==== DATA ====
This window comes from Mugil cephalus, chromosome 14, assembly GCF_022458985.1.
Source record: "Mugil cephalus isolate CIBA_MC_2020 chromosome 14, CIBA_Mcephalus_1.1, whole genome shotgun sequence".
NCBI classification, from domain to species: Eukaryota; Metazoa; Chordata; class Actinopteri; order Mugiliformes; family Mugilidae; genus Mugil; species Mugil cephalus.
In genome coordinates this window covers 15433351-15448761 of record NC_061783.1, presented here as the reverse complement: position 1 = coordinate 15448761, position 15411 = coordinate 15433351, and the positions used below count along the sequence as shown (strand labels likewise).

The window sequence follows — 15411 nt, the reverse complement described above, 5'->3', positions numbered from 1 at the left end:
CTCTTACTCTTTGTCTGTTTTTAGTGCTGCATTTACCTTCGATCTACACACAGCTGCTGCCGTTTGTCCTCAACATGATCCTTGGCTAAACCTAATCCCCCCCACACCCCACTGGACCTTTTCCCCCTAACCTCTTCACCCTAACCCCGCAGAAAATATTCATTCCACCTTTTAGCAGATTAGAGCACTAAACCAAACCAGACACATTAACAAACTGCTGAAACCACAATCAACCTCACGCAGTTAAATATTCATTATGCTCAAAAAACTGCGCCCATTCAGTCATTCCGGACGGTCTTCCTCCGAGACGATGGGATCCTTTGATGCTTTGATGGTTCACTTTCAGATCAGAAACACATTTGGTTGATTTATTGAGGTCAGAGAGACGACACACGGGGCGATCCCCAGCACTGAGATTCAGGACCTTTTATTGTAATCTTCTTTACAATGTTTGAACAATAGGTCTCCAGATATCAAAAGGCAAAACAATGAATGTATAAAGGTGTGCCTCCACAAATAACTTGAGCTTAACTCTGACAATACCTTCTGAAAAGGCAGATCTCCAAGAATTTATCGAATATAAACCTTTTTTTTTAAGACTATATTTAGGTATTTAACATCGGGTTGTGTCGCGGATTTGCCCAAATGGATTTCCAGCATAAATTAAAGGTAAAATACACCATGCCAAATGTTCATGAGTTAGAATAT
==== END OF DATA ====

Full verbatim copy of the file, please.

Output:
This window comes from Mugil cephalus, chromosome 14, assembly GCF_022458985.1.
Source record: "Mugil cephalus isolate CIBA_MC_2020 chromosome 14, CIBA_Mcephalus_1.1, whole genome shotgun sequence".
NCBI classification, from domain to species: Eukaryota; Metazoa; Chordata; class Actinopteri; order Mugiliformes; family Mugilidae; genus Mugil; species Mugil cephalus.
In genome coordinates this window covers 15433351-15448761 of record NC_061783.1, presented here as the reverse complement: position 1 = coordinate 15448761, position 15411 = coordinate 15433351, and the positions used below count along the sequence as shown (strand labels likewise).

The window sequence follows — 15411 nt, the reverse complement described above, 5'->3', positions numbered from 1 at the left end:
CTCTTACTCTTTGTCTGTTTTTAGTGCTGCATTTACCTTCGATCTACACACAGCTGCTGCCGTTTGTCCTCAACATGATCCTTGGCTAAACCTAATCCCCCCCACACCCCACTGGACCTTTTCCCCCTAACCTCTTCACCCTAACCCCGCAGAAAATATTCATTCCACCTTTTAGCAGATTAGAGCACTAAACCAAACCAGACACATTAACAAACTGCTGAAACCACAATCAACCTCACGCAGTTAAATATTCATTATGCTCAAAAAACTGCGCCCATTCAGTCATTCCGGACGGTCTTCCTCCGAGACGATGGGATCCTTTGATGCTTTGATGGTTCACTTTCAGATCAGAAACACATTTGGTTGATTTATTGAGGTCAGAGAGACGACACACGGGGCGATCCCCAGCACTGAGATTCAGGACCTTTTATTGTAATCTTCTTTACAATGTTTGAACAATAGGTCTCCAGATATCAAAAGGCAAAACAATGAATGTATAAAGGTGTGCCTCCACAAATAACTTGAGCTTAACTCTGACAATACCTTCTGAAAAGGCAGATCTCCAAGAATTTATCGAATATAAACCTTTTTTTTTAAGACTATATTTAGGTATTTAACATCGGGTTGTGTCGCGGATTTGCCCAAATGGATTTCCAGCATAAATTAAAGGTAAAATACACCATGCCAAATGTTCATGAGTTAGAATAT